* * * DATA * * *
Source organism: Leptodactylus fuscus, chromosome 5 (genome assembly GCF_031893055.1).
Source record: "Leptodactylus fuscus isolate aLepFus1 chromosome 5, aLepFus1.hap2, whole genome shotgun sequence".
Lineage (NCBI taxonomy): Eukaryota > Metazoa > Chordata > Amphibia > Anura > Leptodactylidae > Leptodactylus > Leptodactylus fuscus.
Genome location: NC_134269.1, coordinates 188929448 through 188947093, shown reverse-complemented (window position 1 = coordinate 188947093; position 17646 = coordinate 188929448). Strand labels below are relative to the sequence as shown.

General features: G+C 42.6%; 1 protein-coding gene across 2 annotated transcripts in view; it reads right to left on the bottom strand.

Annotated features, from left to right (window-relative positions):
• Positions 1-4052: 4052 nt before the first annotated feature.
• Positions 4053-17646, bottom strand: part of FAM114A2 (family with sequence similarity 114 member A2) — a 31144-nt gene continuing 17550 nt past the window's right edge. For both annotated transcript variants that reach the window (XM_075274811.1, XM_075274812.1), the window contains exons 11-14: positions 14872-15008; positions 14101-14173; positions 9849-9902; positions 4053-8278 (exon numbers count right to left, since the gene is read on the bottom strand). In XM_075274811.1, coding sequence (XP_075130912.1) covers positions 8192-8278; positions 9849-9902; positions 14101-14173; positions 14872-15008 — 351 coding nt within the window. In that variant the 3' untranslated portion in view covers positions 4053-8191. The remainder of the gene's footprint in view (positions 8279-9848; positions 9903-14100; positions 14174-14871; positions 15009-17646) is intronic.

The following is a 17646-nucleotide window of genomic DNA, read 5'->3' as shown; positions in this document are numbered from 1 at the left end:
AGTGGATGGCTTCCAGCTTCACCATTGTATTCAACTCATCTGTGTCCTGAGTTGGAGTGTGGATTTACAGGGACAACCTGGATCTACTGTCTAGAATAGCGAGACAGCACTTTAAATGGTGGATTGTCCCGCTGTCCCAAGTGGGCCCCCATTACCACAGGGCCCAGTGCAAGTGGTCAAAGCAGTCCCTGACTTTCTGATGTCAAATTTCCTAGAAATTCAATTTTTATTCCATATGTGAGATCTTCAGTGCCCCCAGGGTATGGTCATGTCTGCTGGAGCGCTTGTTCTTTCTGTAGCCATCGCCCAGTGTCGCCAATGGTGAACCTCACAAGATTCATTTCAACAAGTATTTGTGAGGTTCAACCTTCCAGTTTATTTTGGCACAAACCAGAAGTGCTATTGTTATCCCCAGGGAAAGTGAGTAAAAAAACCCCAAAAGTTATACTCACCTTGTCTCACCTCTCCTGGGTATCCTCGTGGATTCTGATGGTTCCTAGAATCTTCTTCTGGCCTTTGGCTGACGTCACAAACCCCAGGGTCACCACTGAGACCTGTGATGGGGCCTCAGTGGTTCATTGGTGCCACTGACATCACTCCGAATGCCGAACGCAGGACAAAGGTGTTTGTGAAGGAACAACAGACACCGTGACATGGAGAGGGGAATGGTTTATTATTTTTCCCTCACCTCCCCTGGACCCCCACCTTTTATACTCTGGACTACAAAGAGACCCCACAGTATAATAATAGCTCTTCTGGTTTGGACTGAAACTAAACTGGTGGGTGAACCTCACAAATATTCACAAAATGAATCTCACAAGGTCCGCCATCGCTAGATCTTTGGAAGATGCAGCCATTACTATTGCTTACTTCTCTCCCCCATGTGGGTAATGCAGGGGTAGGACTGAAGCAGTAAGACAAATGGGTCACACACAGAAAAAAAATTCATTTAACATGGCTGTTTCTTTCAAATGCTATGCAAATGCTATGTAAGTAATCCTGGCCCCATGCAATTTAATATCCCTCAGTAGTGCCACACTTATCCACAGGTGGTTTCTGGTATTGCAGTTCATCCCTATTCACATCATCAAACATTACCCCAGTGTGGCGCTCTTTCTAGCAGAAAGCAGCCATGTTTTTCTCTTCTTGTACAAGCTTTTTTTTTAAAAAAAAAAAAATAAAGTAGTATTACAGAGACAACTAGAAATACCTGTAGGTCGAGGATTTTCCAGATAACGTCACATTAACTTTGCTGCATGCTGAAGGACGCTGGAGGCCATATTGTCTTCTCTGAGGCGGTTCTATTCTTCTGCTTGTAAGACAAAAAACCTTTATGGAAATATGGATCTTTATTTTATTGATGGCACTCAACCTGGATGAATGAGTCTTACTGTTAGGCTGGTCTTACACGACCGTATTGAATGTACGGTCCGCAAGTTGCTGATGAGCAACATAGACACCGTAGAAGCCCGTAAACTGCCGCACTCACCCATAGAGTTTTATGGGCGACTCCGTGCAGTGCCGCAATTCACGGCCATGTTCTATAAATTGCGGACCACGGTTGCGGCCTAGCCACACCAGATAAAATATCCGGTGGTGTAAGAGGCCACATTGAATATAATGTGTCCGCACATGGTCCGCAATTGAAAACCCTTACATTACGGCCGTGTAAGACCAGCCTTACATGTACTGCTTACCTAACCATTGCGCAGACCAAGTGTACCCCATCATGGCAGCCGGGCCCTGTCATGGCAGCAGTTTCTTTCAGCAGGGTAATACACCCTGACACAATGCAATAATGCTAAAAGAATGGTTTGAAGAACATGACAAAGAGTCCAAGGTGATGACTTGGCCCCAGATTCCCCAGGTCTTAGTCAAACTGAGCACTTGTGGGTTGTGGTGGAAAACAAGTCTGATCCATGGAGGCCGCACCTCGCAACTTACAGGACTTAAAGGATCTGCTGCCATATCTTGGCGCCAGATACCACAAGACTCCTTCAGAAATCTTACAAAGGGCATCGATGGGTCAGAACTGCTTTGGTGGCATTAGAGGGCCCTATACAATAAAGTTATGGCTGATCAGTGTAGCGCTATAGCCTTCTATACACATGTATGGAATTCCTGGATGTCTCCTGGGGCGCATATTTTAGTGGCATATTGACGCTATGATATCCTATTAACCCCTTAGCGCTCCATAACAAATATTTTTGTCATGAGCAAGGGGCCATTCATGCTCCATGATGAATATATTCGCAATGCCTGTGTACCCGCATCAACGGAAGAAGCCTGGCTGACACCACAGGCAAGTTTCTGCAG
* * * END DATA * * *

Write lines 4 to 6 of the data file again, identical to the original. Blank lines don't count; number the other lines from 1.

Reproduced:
Genome location: NC_134269.1, coordinates 188929448 through 188947093, shown reverse-complemented (window position 1 = coordinate 188947093; position 17646 = coordinate 188929448). Strand labels below are relative to the sequence as shown.

General features: G+C 42.6%; 1 protein-coding gene across 2 annotated transcripts in view; it reads right to left on the bottom strand.

Annotated features, from left to right (window-relative positions):